Was The Case Of: JonBenét Ramsey Really Necessary?

CBS' docuseries ended with investigators saying they believed Burke Ramsey, JonBenét's brother, committed the murder...but did it really tell viewers anything new?

By Tierney Bricker Sep 20, 2016 7:05 PMTags
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They solved it. They think. Maybe.

Just ahead of the 20th anniversary of the case that captivated a nation's attention, CBS' highly anticipated series The Case Of: JonBenét Ramsey took a closer look at the murder of six-year-old JonBenét Ramsey. And in Monday's final installment of the docuseries, the team assembled by CBS unanimously reached a verdict: they believe JonBenét's older brother, Burke Ramsey, who was nine at the time of the murder, killed her, most likely accidentally, and their parents, John and Patsy, covered up the crime.

And to this we say: OK, so?

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Originally intended to be a six-hour limited series that ran over the course of five nights, CBS quietly decided to trim The Case Of to just four episodes airing over two nights. And even then it was stretching; desperately trying to fill the 240 minutes (less with commercials, we know) with lingering shots of bowls of pineapple and repeated close-ups of cobwebs because. THEY. MEANT. SOMETHING.

But did they really?

Listen, reopening any investigation is hard, let alone a case that has had the amount of attention, speculation and coverage the JonBenét case has endured since December 26, 1996. We're not arguing that. What we take issue with is CBS choosing to make SUCH a big deal about this series and the new technology they would use in an attempt to finally give us answers. And then failing to deliver on that promise. (The limited event was originally titled Case Closed, by the way.)

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The team assembled was led by New York City prosecutor and retired FBI supervisory special agent and profiler Jim Clemente and former New Scotland Yard criminal behavioral analyst Laura Richards, who both had not worked on the original investigation. And that was kind of the problem. While some of the investigators had been a part of the original investigation, including James R. Fitzgerald, we didn't actually feel their connection to the case. These felt like hired hands, not invested professionals with a personal desire to solve the case.

In Netflix's Making a Murderer, you felt Moira Demos and Laura Ricciardi's outrage over the injustices endured by Steven Avery and Brendan Dassey. Andrew Jarecki's struggle to come to terms with the fact that he actually liked Robert Durst was one of the very best aspects of The Jinx, as was Sara Koening's heartfelt and complex connection to Adnan Syed in the podcast Serial's stellar first season. We cared because they cared.

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In the case of The Case Of, it seemed like they cared because CBS asked them to.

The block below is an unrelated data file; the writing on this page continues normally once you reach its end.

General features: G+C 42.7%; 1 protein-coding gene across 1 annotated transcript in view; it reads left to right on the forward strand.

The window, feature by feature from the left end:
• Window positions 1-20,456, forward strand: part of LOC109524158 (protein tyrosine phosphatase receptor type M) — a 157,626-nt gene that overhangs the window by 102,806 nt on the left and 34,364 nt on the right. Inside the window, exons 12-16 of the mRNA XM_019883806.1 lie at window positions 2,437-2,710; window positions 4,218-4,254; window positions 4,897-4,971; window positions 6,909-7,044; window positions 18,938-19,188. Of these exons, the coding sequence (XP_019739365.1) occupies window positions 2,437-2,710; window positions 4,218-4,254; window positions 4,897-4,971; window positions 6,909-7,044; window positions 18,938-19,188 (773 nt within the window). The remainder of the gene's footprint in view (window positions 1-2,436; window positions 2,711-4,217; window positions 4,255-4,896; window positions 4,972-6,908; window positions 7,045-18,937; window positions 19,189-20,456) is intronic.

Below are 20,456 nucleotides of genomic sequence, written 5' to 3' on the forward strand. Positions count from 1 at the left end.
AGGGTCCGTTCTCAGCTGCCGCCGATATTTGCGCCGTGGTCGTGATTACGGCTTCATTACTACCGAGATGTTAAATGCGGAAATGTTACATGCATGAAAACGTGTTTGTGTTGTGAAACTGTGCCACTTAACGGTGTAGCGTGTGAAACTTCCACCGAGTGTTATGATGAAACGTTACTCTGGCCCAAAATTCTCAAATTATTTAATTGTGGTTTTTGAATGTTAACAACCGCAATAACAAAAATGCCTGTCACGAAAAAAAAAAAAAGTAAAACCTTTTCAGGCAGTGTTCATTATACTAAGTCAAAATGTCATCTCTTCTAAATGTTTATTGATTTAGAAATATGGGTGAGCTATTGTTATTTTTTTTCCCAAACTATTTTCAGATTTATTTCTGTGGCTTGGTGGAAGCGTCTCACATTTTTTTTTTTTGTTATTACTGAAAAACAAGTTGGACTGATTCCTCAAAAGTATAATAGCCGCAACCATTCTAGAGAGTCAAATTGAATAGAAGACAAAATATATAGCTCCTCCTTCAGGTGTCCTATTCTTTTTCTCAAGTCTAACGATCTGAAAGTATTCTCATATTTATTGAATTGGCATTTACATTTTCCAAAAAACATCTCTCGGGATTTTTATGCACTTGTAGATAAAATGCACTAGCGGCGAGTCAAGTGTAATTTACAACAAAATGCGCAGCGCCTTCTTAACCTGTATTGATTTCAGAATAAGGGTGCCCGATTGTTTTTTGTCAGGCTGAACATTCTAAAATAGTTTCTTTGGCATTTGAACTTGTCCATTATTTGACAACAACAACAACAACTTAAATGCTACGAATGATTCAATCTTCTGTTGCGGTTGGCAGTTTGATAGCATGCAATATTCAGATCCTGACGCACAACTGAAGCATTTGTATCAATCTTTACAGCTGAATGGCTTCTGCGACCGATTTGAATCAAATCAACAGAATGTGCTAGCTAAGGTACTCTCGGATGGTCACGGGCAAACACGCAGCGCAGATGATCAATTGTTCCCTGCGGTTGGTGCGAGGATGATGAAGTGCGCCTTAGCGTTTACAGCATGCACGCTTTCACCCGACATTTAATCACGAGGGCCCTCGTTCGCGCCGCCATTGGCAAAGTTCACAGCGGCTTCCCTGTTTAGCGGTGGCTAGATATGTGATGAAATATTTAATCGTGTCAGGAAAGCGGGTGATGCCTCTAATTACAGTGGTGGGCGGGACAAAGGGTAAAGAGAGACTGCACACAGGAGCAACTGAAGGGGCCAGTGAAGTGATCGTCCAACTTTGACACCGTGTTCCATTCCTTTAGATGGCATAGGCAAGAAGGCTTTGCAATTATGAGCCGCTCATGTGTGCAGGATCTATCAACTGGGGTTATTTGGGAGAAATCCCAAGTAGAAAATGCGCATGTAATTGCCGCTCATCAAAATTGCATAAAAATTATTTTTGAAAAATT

And then there was the over-dramatization. Having a 10-year-old boy strike a mannequin with a flashlight? Tasering a man to see the effect it could have possibly had on six-year-old's body? It added an additional ick factor to a case already filled to the brim with ick.

Over-produced, The Case Of oddly felt stuffed and hollow at the same time, like a chocolate Easter bunny. Clearly, the team did not discover as much new and relevant evidence as they hoped, and had to find a way to fill the time. So what could've been a thoughtful re-examination of the case, as well as the media and public's obsession with it, ended up being a rushed docuseries that felt like an attempt to cash in on the current true crime trend. Hell, there was even an O.J. Simpson reference in the first installment, with the gardener saying Patsy once told him she thought he got away with murder. 

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And then there was the last 15 minutes, in which the team, acting as private citizens, reached its conclusion that Burke Ramsey likely killed his sister. During the final installment, Clemente said they had made multiple attempts to contact John and Burke (Patsy Ramsey died in 2006), but never heard back. 

Instead, Burke decided to sitdown with Dr. Phil for his first media interview after 20 years, which began airing a few days prior to The Case Of's premiere. Many have speculated that the family knew the CBS special would suggest Burke committed the murder, and the interview was an attempt for Burke to get his story out there ahead of the special.

Sadly (or ironically), the Dr. Phil sitdown ended up making Burke seem more suspicious to viewers than The Case Of, with many people on social media finding his smiling throughout the interview, among other physical tics, bizarre. (Dr. Phil later defended Burke's behavior.)

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While the CBS special made sure to spend precious minutes on  the 911 call audio and the pineapple found in JonBenet's small intestine, it seemed to gloss over the tapes of a young Burke being interviewed, two separate  times, after the murder. The 911 call operator was interviewed by Clemente and Richards, why not either of the two people who interviewed Burke? Or, you know, a child behavioral expert? 

In the end, The Case Of repeated the facts that were already out there, just in an over-dramatized bowl of pineapples with milk.

What did you think of The Case Of? Did you expect more concrete evidence? Sound off in the comments.